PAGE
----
Transmission. Connection to the grid shall be required for generation companies to inject power into the grid, the high-voltage backbone system of interconnected transmission lines, substations and related facilities to convey bulk power. Currently, the National Grid Corporation of the Philippines (NGCP) is responsible for operating, maintaining and developing the country’s state-owned power grid. Before connecting to the grid, several steps must be accomplished, including conducting a grid impact study, executing a connection agreement with the NGCP, and approval from the ERC of the proposed connection.
Distribution. To provide electricity to the captive market, a generation company must enter into a power supply agreement (PSA) with a DU for the supply of capacity and/or energy intended for the DU’s captive market. A PSA shall be awarded to the winning generation company following a successful, transparent and competitive selection process. The rate to be charged under the PSA is subject to approval by the ERC.
Retail electricity supply. Under the retail competition and open access regime, electricity end users meeting certain thresholds shall be considered part of the contestable market allowed to source their electricity requirements from entities duly licensed as an RES by the ERC. Unlike in PSAs with DUs, which are subject to rate approval by the ERC, the rates chargeable by an RES under its retail supply agreements are not regulated by the ERC.
The wholesale electricity spot market is a centralised venue for buyers and sellers to trade electricity as a commodity where prices are determined based on actual use (demand) and availability (supply). The market provides the mechanism for identifying and setting the price of actual variations from the quantities transacted under contracts between sellers and purchasers of electricity. The market is operated by the Independent Electricity Market Operator of the Philippines and governed by the Philippine Electricity Market Corporation, primarily through the corporation’s board of directors and the market’s governance committees.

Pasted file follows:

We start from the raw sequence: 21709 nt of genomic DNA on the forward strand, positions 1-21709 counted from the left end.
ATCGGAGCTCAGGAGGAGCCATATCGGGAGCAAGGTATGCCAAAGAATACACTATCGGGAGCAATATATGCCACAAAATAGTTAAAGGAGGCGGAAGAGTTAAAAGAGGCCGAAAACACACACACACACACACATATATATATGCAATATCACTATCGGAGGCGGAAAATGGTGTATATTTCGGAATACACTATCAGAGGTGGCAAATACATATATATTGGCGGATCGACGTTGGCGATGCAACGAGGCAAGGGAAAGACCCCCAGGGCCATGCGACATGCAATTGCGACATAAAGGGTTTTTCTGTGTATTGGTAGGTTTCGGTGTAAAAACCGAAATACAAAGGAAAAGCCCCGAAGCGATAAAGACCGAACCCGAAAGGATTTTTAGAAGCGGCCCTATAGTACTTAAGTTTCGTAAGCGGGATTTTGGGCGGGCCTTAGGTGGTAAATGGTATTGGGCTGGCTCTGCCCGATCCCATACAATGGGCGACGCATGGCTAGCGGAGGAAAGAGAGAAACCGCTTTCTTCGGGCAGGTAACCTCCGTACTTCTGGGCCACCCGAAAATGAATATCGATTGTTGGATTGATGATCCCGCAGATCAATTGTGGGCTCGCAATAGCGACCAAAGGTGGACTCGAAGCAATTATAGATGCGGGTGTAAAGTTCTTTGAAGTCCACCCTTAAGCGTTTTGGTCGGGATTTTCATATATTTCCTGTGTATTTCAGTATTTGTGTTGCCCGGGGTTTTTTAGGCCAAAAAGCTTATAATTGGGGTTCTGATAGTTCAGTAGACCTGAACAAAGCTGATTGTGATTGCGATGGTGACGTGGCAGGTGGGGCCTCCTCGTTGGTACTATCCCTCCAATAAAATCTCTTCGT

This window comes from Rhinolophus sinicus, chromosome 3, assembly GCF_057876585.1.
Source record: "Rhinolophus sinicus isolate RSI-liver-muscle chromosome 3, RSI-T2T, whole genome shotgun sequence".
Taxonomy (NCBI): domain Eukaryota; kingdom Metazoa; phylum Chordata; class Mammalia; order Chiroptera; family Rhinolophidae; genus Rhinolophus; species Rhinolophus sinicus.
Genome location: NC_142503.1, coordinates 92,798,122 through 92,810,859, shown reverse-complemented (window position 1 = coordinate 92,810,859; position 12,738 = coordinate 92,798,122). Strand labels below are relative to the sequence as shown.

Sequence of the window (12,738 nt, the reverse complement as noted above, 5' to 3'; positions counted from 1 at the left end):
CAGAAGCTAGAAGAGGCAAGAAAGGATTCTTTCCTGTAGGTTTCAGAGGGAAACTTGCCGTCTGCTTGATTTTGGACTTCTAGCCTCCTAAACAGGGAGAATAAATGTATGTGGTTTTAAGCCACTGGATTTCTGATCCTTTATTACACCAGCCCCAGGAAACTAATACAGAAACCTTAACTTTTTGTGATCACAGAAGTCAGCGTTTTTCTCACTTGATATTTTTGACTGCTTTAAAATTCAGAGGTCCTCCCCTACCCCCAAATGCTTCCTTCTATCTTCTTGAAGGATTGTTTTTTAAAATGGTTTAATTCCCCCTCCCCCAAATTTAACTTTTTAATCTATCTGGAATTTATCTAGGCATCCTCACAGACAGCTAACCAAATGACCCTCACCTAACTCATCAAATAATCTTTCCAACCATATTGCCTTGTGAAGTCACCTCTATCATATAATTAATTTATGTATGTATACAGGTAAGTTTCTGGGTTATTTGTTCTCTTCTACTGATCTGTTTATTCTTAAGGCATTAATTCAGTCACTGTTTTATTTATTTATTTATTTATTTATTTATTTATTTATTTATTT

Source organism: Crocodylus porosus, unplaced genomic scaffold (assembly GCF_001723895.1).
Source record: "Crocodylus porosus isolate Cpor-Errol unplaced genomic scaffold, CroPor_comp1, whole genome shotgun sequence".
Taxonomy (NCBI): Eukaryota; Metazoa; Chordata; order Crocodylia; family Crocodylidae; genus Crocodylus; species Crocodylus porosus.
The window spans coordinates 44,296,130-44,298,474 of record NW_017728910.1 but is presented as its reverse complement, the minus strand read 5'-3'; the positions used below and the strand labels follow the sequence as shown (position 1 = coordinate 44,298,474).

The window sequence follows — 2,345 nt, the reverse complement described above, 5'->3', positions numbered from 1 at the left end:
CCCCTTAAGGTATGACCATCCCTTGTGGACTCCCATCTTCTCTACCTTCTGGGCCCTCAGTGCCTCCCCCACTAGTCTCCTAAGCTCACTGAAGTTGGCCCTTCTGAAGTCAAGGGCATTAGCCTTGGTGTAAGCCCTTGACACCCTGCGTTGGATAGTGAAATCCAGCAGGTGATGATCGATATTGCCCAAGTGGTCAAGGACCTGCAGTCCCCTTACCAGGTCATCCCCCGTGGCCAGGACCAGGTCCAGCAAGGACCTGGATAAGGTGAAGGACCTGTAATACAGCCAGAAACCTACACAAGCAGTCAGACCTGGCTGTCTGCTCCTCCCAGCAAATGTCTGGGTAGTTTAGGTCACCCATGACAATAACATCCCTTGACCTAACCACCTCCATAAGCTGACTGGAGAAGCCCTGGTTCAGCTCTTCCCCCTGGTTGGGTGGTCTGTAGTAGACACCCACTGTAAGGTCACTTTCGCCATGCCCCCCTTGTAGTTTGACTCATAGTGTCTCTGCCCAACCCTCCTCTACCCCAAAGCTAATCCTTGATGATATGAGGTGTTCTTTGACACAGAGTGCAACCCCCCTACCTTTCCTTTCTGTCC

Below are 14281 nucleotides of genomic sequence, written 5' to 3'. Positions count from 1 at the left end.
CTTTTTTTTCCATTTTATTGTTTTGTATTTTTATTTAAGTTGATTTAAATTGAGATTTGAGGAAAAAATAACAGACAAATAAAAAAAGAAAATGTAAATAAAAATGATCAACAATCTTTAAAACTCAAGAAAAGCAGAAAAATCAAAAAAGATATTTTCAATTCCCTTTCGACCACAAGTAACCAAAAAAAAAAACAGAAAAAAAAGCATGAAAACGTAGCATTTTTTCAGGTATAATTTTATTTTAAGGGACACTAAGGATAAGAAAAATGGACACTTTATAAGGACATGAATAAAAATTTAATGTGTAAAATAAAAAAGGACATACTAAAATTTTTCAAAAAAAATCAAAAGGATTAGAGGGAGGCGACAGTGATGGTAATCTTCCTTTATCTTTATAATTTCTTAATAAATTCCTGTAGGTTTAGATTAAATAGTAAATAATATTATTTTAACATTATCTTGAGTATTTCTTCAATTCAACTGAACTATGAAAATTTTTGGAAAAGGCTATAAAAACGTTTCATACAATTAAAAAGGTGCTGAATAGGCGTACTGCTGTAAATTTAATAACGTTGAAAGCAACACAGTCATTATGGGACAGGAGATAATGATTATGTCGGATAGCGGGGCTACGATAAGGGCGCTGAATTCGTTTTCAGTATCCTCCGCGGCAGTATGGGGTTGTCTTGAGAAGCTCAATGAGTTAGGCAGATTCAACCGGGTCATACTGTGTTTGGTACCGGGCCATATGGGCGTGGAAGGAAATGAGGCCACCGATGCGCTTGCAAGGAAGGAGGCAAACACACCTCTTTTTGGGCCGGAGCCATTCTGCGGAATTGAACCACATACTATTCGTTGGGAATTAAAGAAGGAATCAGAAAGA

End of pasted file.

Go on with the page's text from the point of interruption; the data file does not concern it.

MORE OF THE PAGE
Other significant considerations for renewable energy developers in the Philippines are laws relating to land ownership and use or rights, the Indigenous Peoples Rights Act and other related laws, environmental laws, and local government laws and regulations.
Finally, there are a number of proposed bills and legislative initiatives that aim to ease restrictions further and simplify complex requirements in the power and energy industry, with a particular focus on growing the renewable energy sector.
VILLARAZA & ANGANGCO (V&A Law)